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Emerging Like An Emperor Dragonfly

Damian Gaffey

Posted on 22 June 2018

Female Emperor Dragonfly Laying Eggs - Anax Imperator

Public Domain, Link

A surprise in the pond 

We have an old, disused swimming pool just outside our workshop door where there are a couple of chairs and a really good view. We often sit and have our coffee there - it's a place of tranquillity. A natural oasis for pond wildlife has developed in the old swimming pool over the years. There is always activity, even on still and calm days the pond skaters keep the ripples on the surface spreading out continuously.

One day in early July, something that looked from a distance like a small fish, was thrashing about in the shallows. I ventured over to see what it was.

well made stuff workshop swimming pool pond

The beast I saw was about 3 inches (75mm) long and was wriggling around on the surface. Amongst the weed by the pool edge it was easy to follow and so I laid down to wonder at it. (I wish I'd had a camera on me!) Never having seen anything like it before, I had to look up what it was. I'm pretty sure it was an Emperor Dragonfly nymph, the largest of the UK natives.

A dragonfly nymph appears like a relic from pre-history - scary looking things. They are absolutely ruthless hunters, so voracious, they will take anything up to their own size. I have a suspicion they are responsible for clearing out the pond of all the frogs this year. There was a plethora of frog spawn laid in early spring, however we have hardly seen any tadpoles, which is rare, usually we have quite a few of them around.

Here are a couple of nymphs I managed to video. They are a bit smaller than the one I saw, as they spend several years in the larval stage as nymphs in our pond.

You can see them both breathing on the surface (through their rear ends - bent up from their abdomens) before they dive once more to the depths to continue their campaign of underwater terror.

 

Emperor Dragonfly Nymphs in the pond

 

And then a week or so later this appeared! A mature female Emperor Dragonfly - Anax Imperator. She has mated and is now laying her eggs under the floating pond weed, resting on twigs and other sturdy perches (such as the lily pads) to be able to stay afloat as she does her job.

In their adult and airborne form the emperor dragonfly is one of the largest and fastest of the dragonflies. They fly high and catch their prey on the wing, butterflies and other smaller dragonflies, often consuming their catch in the air.

 

Female Emperor Dragonfly laying eggs in the pond

 

I'd like to think it was her I had seen, struggling in the margins of the pond, ready to haul herself out onto a lily or perhaps some of the marsh grass.

With this desire to prove some link with the female I saw laying and the large nymph that had captured my attention, I went looking for evidence of the shell like skin (exuvia) of the nymph left behind, when the dragonfly transitions from it's aquatic form to it's adult flying form.

 

Determined, I kept looking and after a bit of time and some very wet feet, I came across this amazingly well preserved specimen! Attached to a lily pad, in full sun (perfect for drying out the newly unfolded wings) was a large emperor dragonfly exuvia.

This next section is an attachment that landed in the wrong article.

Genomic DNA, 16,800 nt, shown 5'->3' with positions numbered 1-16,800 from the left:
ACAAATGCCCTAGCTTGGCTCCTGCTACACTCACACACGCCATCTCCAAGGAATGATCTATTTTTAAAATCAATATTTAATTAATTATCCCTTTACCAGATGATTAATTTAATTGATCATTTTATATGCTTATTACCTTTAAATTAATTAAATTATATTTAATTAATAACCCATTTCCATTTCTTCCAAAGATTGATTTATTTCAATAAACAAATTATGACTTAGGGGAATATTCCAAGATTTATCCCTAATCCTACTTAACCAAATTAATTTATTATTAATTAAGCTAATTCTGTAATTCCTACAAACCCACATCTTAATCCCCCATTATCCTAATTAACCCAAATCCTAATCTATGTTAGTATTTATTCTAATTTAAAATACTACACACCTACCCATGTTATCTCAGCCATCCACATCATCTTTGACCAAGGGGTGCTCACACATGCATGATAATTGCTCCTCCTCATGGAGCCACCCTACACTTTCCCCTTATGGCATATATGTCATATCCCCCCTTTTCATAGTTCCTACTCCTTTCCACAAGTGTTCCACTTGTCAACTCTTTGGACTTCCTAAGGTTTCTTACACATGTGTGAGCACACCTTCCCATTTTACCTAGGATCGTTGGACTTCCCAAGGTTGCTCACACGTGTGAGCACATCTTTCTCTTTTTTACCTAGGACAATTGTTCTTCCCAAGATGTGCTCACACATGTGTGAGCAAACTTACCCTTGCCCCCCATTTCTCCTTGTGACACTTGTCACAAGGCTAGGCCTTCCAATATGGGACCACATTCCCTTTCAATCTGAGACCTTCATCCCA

You can see the little wing pouches in which the wings develop all folded up. You can also see the lower mandible (bottom jaw) that launches forwards incredibly fast, like a catapult to grab it's prey, extending forwards in front of it, about three times the length of the head.

 

An Emperor Dragonfly Exuvia - on a lily pad in the swimming pool pond

Emperor Dragonfly Exuvia - showing wing pouches and the lower mandible

 

 

I feel there is some kind of parallel between the dragonfly and us starting our new business. Like a nymph, the voracious hunter, getting a business off the ground consumes your time and resources. We have spent 18 months concentrating on getting our new business planned, developed and launched. It can, at times, feel endless, with yourselves hidden away, just like a nymph maturing in the depths of the pond. It doesn't always look pretty either.

I really love how we have been labouring alongside these dragonfly nymphs - we in the workshop, they in the pond. Only now as we are launching out and showing what we have been making, do we find out about them and what they have been up to so close by. Just as they are also launching quite literally into a new season.

Now the time has come to launch our business and emerge from the darkness into the light, the effort to become visible, vulnerable and to demonstrate what we do with excellence (hopefully so anyway!), is like the effort the nymph exerts to haul itself out of the familiar and safe surroundings of the pond, into a completely new phase.

The dragonflies, once airborne, perform great aerial manoeuvres, making their flight appear effortless. However, it takes a lot of effort to stay airborne and I wonder as I write this, exactly how much it will take for us to keep this new business in the air. We want to be just as graceful in flight as the dragonfly - I think we've got an exciting ride ahead of us!

 

An Emperor Dragonfly Emerging from it's aquatic

form and leaving it's exuvia behind.

Emperor Dragonfly - Anax Imperator - Emerging

By Loz (L. B. Tettenborn) - Own work, CC BY-SA 3.0, Link

An Emperor Dragonfly in flight.

Emperor Dragonfly - Anax Imperator - in flight

By Alandmanson - Own work, CC BY-SA 4.0, Link

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1 comment

  • Sharon: October 01, 2019

    Well observed and the life parallels are for the pondering. Leaving behind the old exudia is often what it takes to fulfil our destiny!

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